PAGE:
Local cannabiz online
You know something big has happened when a business journal holds a cannabis industry webinar.
That’s what the North Bay Business Journal did earlier this year. Morgan Fox kicked off the event with a whirlwind tour of the American political landscape. He ended where he might have started: with a question. “Where do we go from here?” Fox, the media relations director and committee manager with the National Cannabis Industry Association, noted that there were good reasons for cannabis fans to be optimistic. But he also urged caution.
For most American voters, cannabis is not a top priority. North Carolina and North Dakota aren’t the North Bay. Also, Biden is vague when it comes to legalization on the federal level. He has more things on his mind than marijuana.
Cynthia Castillo, a senior associate with Farella Braun + Martell — the law firm that underwrote the webinar — described the ways in which the 1991 Telephone Consumer Protection Act denies cannabis companies the opportunity to advertise.
The TCPA, Castillo explained, prohibits unsolicited calls and text messages that originate from marijuana businesses. A jury in Oregon recently awarded $925 million in damages for 1,850,436 calls that violated the TCPA. Freedom of speech for cannabis? Forget about it for now.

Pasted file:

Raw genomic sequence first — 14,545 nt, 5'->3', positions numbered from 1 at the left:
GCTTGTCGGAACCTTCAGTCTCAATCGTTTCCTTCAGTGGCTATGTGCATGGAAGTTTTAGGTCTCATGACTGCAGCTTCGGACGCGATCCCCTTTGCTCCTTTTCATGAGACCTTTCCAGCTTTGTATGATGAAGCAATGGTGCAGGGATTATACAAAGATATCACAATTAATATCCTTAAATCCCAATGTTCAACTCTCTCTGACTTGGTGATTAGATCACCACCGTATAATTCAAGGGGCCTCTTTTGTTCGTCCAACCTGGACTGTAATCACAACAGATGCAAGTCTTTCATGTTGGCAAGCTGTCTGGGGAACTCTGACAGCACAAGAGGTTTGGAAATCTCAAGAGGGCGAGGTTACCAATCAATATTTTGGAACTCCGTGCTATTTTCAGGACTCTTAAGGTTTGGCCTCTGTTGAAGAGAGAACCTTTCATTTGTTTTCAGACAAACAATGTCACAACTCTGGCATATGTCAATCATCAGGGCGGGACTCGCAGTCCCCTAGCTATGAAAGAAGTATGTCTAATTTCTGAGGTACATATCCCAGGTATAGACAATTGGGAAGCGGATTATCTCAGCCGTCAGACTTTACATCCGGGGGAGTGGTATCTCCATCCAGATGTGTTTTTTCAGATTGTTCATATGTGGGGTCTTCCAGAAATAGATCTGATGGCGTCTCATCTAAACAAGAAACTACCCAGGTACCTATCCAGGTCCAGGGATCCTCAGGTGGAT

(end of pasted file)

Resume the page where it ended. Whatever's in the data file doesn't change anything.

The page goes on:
Judith Schvimmer, general counsel with “The Parent Company,” offered stunning data: 80% of the people serving sentences in federal prisons for breaking the marijuana laws are Black and Latino. “Everyone is doing drugs,” she said. “Including my own grandmother.” She added, “Only a small fraction of the population is punished.”
Schvimmer described the Rockefeller Drug Laws of the 1970s that required mandatory minimum sentences of 15 years in prison for possession of two ounces or more of marijuana with intent to sell. They set the tone for decades of repression.
Cy Scott, the co-founder of Headset, a firm that gathers and analyzes data about weed, took a more upbeat approach. He insisted that the industry is not yet written in stone, that there are still big opportunities for innovative companies that use Instagram, and that members of Generation Z, including people in their early 20s, are buying and consuming weed in record numbers.